Inflammaging has been identified as age-associated chronic, sterile, low-grade inflammation that occurs in response to endogenous cell debris and metabolic errors. It may particularly occur in pathways that mediate gut-liver, gut-brain, and/or gut-adipose tissue communication and interactions (10). Unlike classic acute inflammation, which is usually targeted at destroying foreign pathogenic organisms, and then terminates once the pathogens are eliminated, inflammaging is low-grade and ongoing (11). Consequences, of inflammaging include synthesis and release of cytokines including TNF, IL-1, IL-6, and IL-8, as well as epigenetic changes leading to accelerated biological aging as demonstrated by altered patterns of DNA methylation (10).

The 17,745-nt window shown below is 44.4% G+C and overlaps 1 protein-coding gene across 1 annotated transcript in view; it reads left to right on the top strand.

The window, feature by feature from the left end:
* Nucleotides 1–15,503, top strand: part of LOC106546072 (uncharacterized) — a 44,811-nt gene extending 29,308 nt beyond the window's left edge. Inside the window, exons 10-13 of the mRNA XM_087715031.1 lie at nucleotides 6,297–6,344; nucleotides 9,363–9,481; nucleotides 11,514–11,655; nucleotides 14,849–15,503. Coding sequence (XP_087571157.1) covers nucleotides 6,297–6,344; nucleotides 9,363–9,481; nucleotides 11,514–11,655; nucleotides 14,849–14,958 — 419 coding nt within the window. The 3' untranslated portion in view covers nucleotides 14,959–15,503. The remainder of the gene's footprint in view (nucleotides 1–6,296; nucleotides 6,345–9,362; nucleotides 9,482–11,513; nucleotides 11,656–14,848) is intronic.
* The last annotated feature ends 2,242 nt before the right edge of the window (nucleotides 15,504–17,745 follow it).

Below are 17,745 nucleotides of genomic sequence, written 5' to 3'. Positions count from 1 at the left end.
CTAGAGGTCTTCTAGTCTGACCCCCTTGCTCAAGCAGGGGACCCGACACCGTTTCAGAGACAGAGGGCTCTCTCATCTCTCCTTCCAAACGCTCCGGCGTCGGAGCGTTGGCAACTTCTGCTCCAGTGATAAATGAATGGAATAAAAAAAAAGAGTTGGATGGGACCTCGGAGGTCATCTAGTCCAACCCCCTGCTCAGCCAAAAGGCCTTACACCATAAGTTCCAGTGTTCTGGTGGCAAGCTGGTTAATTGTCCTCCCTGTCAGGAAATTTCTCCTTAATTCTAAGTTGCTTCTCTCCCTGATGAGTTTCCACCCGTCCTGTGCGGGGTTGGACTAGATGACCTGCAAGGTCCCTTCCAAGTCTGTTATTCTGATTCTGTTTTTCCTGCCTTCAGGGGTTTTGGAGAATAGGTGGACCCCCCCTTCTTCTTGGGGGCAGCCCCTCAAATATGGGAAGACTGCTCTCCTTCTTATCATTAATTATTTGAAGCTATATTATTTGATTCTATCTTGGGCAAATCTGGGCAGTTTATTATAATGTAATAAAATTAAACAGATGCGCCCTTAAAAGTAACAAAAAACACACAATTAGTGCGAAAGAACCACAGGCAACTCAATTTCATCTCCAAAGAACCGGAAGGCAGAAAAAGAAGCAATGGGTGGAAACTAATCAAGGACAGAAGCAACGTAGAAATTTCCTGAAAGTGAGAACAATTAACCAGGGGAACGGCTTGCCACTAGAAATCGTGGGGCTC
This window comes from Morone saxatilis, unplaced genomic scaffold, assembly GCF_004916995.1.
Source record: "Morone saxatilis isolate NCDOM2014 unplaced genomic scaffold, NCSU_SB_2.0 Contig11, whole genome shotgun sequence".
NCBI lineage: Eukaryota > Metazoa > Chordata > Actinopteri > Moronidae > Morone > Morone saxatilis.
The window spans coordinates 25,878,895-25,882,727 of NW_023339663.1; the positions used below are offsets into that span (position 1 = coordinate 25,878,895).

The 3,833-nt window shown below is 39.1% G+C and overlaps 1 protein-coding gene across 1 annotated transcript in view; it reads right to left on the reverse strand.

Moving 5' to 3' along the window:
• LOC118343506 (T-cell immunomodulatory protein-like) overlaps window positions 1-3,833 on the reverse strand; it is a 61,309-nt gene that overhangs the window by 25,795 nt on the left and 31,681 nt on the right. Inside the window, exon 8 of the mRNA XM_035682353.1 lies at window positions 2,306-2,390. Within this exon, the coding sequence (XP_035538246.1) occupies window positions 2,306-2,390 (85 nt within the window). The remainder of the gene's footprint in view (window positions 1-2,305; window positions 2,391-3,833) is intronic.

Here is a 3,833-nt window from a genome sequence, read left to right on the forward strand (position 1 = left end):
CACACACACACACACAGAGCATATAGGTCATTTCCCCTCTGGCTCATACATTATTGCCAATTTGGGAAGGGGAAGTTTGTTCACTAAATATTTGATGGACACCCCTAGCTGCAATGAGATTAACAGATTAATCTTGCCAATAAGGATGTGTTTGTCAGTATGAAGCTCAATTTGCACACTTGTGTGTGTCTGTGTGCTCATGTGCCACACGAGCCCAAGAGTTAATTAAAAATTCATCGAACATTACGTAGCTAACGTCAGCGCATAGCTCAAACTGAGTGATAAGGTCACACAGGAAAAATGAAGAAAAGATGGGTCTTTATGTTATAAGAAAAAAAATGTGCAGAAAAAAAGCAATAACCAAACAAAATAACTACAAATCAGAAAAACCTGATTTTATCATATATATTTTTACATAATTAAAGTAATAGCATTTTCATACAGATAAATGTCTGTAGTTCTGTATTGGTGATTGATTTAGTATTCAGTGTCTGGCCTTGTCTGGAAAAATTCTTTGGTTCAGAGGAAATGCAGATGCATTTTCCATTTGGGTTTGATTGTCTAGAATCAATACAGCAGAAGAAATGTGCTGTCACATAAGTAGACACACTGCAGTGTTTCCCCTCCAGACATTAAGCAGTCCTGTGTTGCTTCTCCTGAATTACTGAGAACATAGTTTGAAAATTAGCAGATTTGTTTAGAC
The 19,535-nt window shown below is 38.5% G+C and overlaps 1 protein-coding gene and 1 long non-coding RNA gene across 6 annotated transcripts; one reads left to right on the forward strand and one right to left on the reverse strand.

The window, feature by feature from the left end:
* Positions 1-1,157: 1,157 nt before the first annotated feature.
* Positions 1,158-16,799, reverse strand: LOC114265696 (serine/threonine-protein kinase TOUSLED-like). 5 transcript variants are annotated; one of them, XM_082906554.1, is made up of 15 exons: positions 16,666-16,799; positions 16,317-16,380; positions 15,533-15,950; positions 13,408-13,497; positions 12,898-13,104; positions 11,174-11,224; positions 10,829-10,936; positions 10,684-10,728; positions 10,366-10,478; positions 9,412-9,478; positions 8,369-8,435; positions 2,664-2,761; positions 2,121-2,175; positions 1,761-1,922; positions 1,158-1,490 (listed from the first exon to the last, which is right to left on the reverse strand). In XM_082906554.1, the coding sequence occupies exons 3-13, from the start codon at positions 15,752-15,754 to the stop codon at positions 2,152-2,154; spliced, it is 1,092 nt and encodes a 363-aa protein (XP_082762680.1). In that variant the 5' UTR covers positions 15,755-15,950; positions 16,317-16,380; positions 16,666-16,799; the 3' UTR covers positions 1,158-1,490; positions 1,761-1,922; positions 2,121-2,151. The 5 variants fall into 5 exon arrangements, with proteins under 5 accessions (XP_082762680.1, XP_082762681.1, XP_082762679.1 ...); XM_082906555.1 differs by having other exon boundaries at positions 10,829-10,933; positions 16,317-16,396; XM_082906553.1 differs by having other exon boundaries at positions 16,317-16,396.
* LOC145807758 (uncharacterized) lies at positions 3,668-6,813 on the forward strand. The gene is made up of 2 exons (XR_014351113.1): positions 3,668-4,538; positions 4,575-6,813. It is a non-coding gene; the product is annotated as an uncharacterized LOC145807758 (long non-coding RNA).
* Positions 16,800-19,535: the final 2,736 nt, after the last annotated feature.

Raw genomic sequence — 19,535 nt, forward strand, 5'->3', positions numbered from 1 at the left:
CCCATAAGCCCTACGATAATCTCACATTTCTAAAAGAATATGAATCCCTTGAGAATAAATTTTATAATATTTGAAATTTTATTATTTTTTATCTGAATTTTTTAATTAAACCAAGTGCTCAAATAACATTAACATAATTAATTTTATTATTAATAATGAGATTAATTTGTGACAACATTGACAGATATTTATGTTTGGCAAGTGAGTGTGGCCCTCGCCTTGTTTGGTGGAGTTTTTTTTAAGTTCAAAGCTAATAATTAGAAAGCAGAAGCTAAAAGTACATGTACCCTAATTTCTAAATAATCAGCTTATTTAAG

Diabesity denotes the expanding worldwide prevalence of obesity, its association with increased incidence of diabetes and the pandemic proportions of this problem in the older adult population (12-15). The consequent metaflammation (metabolic triggered inflammation), as well as the accompanying hormonal dysregulation may promote tumor growth and impact its trajectory (11). Like inflammaging, metaflammation is a low-grade, chronic, sterile inflammation, brought about mostly by expansion of adipose tissue with macrophage infiltration and activation (16).

In addition to releasing the cytokines noted above, adipocyte-macrophage interactions release a host of adipocytokines, which may further promote tumor growth in older obese adults (17). Diabesity also contributes to hormonal changes, such as increased insulin and insulin-like growth factors, as well as increased conversion of androgens to estrogens, all of which may accelerate tumor growth (18). Moreover, metaflammation further contributes to inflammaging, both of which contribute to sarcopenia and sarcopenic obesity.